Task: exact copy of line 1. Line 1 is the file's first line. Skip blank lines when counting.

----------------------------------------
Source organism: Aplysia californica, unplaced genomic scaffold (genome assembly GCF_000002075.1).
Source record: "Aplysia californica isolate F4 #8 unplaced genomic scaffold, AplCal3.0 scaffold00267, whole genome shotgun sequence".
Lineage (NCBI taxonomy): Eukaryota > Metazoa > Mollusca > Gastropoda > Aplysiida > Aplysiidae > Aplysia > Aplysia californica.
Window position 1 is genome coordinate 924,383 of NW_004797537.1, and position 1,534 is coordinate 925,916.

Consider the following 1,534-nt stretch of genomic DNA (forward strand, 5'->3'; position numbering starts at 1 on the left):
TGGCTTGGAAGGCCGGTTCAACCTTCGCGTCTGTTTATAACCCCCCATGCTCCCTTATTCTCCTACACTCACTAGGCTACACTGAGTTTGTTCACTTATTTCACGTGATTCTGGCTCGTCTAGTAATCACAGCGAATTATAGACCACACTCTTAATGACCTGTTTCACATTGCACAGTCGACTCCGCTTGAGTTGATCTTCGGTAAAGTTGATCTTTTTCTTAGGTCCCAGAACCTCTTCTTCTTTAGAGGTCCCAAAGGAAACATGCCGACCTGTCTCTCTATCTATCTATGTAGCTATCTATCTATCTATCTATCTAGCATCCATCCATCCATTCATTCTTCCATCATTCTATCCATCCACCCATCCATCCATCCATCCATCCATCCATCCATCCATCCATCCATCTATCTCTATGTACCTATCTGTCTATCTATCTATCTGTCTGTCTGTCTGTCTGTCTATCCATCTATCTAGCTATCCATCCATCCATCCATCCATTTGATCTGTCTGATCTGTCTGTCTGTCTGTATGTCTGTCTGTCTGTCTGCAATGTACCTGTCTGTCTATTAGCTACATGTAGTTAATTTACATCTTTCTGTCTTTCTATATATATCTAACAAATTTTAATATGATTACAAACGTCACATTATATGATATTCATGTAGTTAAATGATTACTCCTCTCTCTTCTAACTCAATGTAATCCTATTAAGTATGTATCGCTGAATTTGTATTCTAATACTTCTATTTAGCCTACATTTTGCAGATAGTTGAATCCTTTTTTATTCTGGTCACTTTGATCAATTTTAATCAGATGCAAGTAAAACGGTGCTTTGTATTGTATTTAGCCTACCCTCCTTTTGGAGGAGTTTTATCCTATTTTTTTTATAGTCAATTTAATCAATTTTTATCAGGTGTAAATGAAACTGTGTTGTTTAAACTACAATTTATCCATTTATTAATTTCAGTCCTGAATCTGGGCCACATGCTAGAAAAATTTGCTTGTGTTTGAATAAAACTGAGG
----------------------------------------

Source organism: Aplysia californica, unplaced genomic scaffold (genome assembly GCF_000002075.1).